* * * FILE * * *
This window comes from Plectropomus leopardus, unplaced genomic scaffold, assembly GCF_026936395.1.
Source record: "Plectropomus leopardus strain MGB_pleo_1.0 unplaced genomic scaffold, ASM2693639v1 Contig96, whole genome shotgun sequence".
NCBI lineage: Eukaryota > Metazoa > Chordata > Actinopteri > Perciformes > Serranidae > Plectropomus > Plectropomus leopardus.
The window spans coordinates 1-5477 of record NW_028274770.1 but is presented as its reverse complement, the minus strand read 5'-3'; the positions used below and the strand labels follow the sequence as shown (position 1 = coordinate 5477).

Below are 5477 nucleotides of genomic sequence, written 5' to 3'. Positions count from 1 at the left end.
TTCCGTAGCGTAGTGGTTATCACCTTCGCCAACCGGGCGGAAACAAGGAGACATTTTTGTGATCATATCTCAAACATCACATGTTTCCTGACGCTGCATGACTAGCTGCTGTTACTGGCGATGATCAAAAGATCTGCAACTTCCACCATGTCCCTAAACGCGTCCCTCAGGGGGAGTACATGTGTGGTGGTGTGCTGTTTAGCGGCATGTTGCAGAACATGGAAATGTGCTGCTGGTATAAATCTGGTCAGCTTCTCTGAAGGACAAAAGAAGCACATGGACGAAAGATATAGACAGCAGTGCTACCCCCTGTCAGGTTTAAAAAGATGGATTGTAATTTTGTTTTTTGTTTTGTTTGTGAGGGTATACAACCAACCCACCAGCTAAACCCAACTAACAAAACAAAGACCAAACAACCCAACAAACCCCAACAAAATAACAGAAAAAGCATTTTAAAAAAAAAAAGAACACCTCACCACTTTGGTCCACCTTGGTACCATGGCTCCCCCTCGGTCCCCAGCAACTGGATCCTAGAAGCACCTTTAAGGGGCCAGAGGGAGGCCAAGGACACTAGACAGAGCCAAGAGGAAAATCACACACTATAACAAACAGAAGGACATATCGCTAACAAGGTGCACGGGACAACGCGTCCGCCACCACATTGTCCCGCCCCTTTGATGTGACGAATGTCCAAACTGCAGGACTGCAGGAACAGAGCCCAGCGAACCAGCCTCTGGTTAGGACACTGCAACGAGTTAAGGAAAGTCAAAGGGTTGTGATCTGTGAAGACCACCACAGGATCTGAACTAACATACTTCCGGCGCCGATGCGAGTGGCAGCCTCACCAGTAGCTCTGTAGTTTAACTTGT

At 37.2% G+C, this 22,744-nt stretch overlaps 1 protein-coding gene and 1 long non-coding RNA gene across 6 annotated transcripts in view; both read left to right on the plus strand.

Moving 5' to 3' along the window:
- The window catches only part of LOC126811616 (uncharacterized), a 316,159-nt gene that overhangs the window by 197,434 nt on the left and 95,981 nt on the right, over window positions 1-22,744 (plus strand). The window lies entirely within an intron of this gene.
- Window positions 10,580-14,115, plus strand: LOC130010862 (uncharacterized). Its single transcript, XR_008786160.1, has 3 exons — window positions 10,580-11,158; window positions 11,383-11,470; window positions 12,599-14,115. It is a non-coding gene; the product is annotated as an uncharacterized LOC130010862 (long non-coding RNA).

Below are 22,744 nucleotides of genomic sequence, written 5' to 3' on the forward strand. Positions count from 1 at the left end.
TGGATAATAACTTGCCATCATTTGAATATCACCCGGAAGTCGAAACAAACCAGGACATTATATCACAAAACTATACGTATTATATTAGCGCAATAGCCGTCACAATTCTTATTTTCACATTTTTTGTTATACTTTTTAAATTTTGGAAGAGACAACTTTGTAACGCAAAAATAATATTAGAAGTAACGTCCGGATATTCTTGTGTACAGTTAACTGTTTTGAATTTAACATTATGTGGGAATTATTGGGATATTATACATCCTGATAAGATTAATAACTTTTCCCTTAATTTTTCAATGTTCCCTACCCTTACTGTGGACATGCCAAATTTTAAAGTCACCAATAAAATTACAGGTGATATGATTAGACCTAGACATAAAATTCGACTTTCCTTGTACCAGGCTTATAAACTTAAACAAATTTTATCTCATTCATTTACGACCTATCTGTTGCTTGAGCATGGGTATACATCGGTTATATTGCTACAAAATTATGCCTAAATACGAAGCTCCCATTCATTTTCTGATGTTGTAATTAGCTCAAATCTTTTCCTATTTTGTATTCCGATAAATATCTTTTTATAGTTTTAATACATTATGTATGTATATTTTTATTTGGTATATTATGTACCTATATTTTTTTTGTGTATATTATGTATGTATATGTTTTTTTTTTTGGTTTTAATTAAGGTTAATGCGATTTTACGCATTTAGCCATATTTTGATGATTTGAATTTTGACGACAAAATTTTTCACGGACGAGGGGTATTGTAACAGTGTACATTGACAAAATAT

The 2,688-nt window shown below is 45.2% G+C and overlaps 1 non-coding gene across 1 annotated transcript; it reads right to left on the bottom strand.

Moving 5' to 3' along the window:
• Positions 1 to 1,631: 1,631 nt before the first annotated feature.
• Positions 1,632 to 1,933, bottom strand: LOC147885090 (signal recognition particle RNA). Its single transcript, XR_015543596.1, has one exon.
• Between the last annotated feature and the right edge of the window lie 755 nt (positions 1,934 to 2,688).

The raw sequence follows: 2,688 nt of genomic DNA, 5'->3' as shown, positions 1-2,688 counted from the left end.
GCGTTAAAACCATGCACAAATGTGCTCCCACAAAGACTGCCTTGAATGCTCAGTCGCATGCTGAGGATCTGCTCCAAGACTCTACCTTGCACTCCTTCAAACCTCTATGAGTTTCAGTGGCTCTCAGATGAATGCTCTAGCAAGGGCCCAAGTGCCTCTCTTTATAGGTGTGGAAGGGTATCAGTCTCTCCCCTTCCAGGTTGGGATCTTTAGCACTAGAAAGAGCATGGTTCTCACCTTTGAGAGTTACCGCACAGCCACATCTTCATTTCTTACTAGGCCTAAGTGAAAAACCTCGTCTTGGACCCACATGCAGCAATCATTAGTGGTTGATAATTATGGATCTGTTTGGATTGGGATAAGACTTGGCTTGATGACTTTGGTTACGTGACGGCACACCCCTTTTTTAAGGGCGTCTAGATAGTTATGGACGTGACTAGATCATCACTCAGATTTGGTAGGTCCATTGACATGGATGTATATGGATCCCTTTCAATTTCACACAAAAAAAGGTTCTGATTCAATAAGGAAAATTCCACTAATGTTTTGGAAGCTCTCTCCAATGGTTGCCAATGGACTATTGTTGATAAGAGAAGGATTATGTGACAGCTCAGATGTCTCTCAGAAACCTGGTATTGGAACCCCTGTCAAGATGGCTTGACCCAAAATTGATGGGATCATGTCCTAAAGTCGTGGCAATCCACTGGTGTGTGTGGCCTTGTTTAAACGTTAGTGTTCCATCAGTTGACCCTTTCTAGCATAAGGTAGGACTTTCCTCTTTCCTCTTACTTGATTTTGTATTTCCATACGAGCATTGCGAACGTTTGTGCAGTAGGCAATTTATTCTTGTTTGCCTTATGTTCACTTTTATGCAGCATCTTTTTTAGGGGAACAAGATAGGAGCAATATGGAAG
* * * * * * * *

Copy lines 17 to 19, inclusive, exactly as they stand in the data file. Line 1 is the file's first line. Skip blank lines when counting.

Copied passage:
• Between the last annotated feature and the right edge of the window lie 755 nt (positions 1,934 to 2,688).

The raw sequence follows: 2,688 nt of genomic DNA, 5'->3' as shown, positions 1-2,688 counted from the left end.
GCGTTAAAACCATGCACAAATGTGCTCCCACAAAGACTGCCTTGAATGCTCAGTCGCATGCTGAGGATCTGCTCCAAGACTCTACCTTGCACTCCTTCAAACCTCTATGAGTTTCAGTGGCTCTCAGATGAATGCTCTAGCAAGGGCCCAAGTGCCTCTCTTTATAGGTGTGGAAGGGTATCAGTCTCTCCCCTTCCAGGTTGGGATCTTTAGCACTAGAAAGAGCATGGTTCTCACCTTTGAGAGTTACCGCACAGCCACATCTTCATTTCTTACTAGGCCTAAGTGAAAAACCTCGTCTTGGACCCACATGCAGCAATCATTAGTGGTTGATAATTATGGATCTGTTTGGATTGGGATAAGACTTGGCTTGATGACTTTGGTTACGTGACGGCACACCCCTTTTTTAAGGGCGTCTAGATAGTTATGGACGTGACTAGATCATCACTCAGATTTGGTAGGTCCATTGACATGGATGTATATGGATCCCTTTCAATTTCACACAAAAAAAGGTTCTGATTCAATAAGGAAAATTCCACTAATGTTTTGGAAGCTCTCTCCAATGGTTGCCAATGGACTATTGTTGATAAGAGAAGGATTATGTGACAGCTCAGATGTCTCTCAGAAACCTGGTATTGGAACCCCTGTCAAGATGGCTTGACCCAAAATTGATGGGATCATGTCCTAAAGTCGTGGCAATCCACTGGTGTGTGTGGCCTTGTTTAAACGTTAGTGTTCCATCAGTTGACCCTTTCTAGCATAAGGTAGGACTTTCCTCTTTCCTCTTACTTGATTTTGTATTTCCATACGAGCATTGCGAACGTTTGTGCAGTAGGCAATTTATTCTTGTTTGCCTTATGTTCACTTTTATGCAGCATCTTTTTTAGGGGAACAAGATAGGAGCAATATGGAAG